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BW Businessworld

We Persevere To Provide ‘Clean Light To Every Child’: SoULS Team

However, significant challenges are posed when scaling-up and broadening the scope of the project. The most pertinent concern of the team remains to assure best quality service to every child in rural India whom we have served.

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Established in 2013, the Solar Urja through Localization for Sustainability (SoULS) team from the Indian Institute of Technology Bombay (IITB) believes that solar Urja (energy) is ideal for bringing clean energy into the lives of millions of rural Indians in a sustainable manner.

In an interview with BW Businessworld, the team has talked about its framework for sustainable deployment of technology in rural areas. Edited excerpts:

How is SoULS helping to promote sustainability and entrepreneurship among rural men and women?

SoULS realizes that in order to provide an off-grid solar solution for under-served rural areas, on a long-term sustained basis, higher order vertical integration is necessary. Vertical integration involves localization of the supply chain from manufacturing to after sales.

In order to realize this at the ground level, SoULS is capacitating local communities in owning and operating solar enterprises such as solar shops, managing supply chain network for solar products and even establishing manufacturing plants of solar components like PV modules, casing, and circuits.

A good example of this would be a small capacity solar PV manufacturing plant that will be set up in a small village in rural Rajasthan (Dungarpur) by July 2017. The local tribal women will own and operate the plant that will serve local markets at the district and the state level and create half-day employment for 60 local women (30 full-time jobs).

How is SoULS collaborating with Ministry of New and Renewable Energy (MNRE) and other stakeholders in helping achieve its mission and goals?

MNRE has been one of the chief funding partners in this journey of SoULS. The Ministry understood the strengths of pushing a sustainable model of deep localisation of solar energy, in a country where the grid solutions for energy have not stood up to test. Hence it has placed its confidence in the technical excellence that IIT stands for as well as the promise of the schemes themselves.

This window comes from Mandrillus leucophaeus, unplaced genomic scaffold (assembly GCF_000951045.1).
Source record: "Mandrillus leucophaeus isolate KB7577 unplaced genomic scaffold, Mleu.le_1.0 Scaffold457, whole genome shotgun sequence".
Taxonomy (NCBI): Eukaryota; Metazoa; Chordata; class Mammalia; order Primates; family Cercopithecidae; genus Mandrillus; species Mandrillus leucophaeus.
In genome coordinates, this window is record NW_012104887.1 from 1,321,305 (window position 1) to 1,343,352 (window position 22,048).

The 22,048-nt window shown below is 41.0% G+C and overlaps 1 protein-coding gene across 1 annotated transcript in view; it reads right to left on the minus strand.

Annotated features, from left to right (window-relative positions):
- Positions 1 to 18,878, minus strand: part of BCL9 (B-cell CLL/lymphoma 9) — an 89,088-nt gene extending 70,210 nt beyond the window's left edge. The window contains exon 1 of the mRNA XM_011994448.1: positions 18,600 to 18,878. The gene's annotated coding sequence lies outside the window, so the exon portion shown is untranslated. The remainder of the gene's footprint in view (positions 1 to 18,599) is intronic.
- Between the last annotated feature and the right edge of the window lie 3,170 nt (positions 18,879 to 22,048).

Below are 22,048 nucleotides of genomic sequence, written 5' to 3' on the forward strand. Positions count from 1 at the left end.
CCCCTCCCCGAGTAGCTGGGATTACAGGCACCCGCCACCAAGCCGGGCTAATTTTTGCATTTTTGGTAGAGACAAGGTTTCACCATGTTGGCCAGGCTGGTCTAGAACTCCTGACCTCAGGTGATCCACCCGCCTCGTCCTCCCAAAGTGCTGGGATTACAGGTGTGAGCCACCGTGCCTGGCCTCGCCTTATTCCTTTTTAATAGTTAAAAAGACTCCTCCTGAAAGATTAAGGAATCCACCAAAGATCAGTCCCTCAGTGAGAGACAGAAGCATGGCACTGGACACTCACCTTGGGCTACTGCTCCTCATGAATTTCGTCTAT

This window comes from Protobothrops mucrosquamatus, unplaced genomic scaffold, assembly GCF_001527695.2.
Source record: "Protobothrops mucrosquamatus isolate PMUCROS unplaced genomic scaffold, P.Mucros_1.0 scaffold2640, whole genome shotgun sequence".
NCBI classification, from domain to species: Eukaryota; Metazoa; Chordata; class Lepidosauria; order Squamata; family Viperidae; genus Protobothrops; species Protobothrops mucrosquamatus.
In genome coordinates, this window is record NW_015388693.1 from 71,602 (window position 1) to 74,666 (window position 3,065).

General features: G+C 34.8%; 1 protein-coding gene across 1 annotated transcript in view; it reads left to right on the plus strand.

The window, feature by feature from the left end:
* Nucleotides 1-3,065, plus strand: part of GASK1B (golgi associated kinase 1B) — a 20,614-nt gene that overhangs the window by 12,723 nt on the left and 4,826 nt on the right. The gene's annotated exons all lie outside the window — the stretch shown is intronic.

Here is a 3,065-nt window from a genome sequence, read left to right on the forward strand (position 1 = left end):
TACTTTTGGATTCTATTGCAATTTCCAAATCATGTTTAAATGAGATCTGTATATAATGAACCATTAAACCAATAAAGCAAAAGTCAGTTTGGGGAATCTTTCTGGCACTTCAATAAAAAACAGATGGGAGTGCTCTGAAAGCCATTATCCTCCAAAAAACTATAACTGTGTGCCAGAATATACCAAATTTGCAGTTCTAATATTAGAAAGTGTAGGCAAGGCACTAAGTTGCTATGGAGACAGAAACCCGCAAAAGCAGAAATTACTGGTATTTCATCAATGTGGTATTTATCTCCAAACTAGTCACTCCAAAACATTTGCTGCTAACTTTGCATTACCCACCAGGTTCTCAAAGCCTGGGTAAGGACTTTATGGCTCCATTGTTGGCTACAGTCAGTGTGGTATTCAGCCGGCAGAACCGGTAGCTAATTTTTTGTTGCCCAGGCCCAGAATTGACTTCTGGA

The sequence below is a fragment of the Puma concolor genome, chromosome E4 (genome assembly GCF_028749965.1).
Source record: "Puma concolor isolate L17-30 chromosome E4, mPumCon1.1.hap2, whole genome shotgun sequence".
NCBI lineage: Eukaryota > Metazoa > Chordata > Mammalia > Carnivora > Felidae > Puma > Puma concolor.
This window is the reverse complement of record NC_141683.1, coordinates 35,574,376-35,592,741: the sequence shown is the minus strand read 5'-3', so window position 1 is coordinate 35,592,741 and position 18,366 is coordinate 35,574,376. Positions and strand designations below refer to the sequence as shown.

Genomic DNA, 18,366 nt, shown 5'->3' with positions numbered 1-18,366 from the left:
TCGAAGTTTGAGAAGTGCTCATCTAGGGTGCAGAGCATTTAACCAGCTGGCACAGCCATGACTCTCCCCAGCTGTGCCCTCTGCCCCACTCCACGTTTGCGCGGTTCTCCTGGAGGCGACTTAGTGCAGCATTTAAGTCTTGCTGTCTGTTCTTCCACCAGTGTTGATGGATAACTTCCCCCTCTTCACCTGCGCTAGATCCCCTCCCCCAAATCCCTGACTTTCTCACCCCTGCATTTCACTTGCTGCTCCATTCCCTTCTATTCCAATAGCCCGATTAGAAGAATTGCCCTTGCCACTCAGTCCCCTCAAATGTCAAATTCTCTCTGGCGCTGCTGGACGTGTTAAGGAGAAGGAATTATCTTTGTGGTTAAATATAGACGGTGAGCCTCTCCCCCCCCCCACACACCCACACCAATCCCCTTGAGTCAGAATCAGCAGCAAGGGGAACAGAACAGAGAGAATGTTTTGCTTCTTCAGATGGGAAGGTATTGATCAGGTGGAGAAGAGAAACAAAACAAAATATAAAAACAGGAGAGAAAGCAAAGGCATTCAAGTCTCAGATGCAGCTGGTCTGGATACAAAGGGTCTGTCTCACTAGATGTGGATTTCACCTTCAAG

The Ministry has recognised with IIT-Bombay the designing and decision-making powers for a project of this scale and size and has funded the Million SoUL Program (MSP along with other funding agencies).

What are some of the projects underway under the umbrella of SoULS?

SoULS team has undertaken many paths to a single realization – that of large-scale deployment of solar technology was achieved in a sustainable manner. The 70 lakh Solar Study Lamp Scheme’s mandate is to make 70 lakh solar lamps available to students in the most underserved areas of the country and in the process develop practices like sustainability and entrepreneurship among rural men and women.

Another project called the Dungarpur Initiative is bringing a light and independence to the lives of tribal women of Dungarpur district in Rajasthan by facilitating training and entrepreneurial activities. The emphasis on adopting an ethic of Open Source Hardware has meant that anyone can study, modify, distribute, make, and sell the design or hardware based on that design of the Solar Lamp.

The 5 lakh Solar Urja Study Lamp Scheme supported by Idea Cellular and MNRE will be implemented in Chattisgarh, Maharashtra, Madhya Pradesh Rajasthan, Manipur, Meghalaya and West Bengal. SoULS has also begun conversation with the Ministry of Rural Development to provide solar technology solutions to Pradhan Mantri Awas Yojana.

What are some of the distribution channels SoULS employs to deliver it mission?

Through the flagship program—Million Solar Urja Lamp Project (MSP)—the SoULS team distributed solar lamps to 1,000,000 students from 10,900 villages across 23 districts of four Indian states in a short span of two years (2014-16). It trained more than 1500 rural people for assembly & distribution and nurtured 350 solar entrepreneurs.

SoULS oversees the training of manpower at the ground level through the Block Level Agencies’ (BEAs) which are local Cluster Level Federations (CLFs). These CLFs ensure the participation of the local community. These trained personnel are responsible for the assembly, distribution and campaigning activities at the block level.

What are some of the challenges faced by SoULS in creating decentralized clean energy and solar modules?

The SoULS team has developed a framework for sustainable deployment of technology in rural areas. The LAS (Localization-Affordability-Saturation) model evolving from the SoULS experience is useful in recreating solar solutions and is possibly universally applicable to provision of other clean technology based interventions in regions and communities where conventional solutions have failed.

It involves weaving sustainability (localization) into solutions such as provision of clean drinking water, clean cooking, health solutions and food production.

However, significant challenges are posed when scaling-up and broadening the scope of the project. The most pertinent concern of the team remains to assure best quality service to every child in rural India whom we have served.

Through its Solar Urja Lamp Projects, the SoULS team perseveres to provide ‘clean light to every child’ in remote, geographically isolated, rural households in India, thereby supporting Sustainable Development Goals such as affordable & clean energy and good health & well being.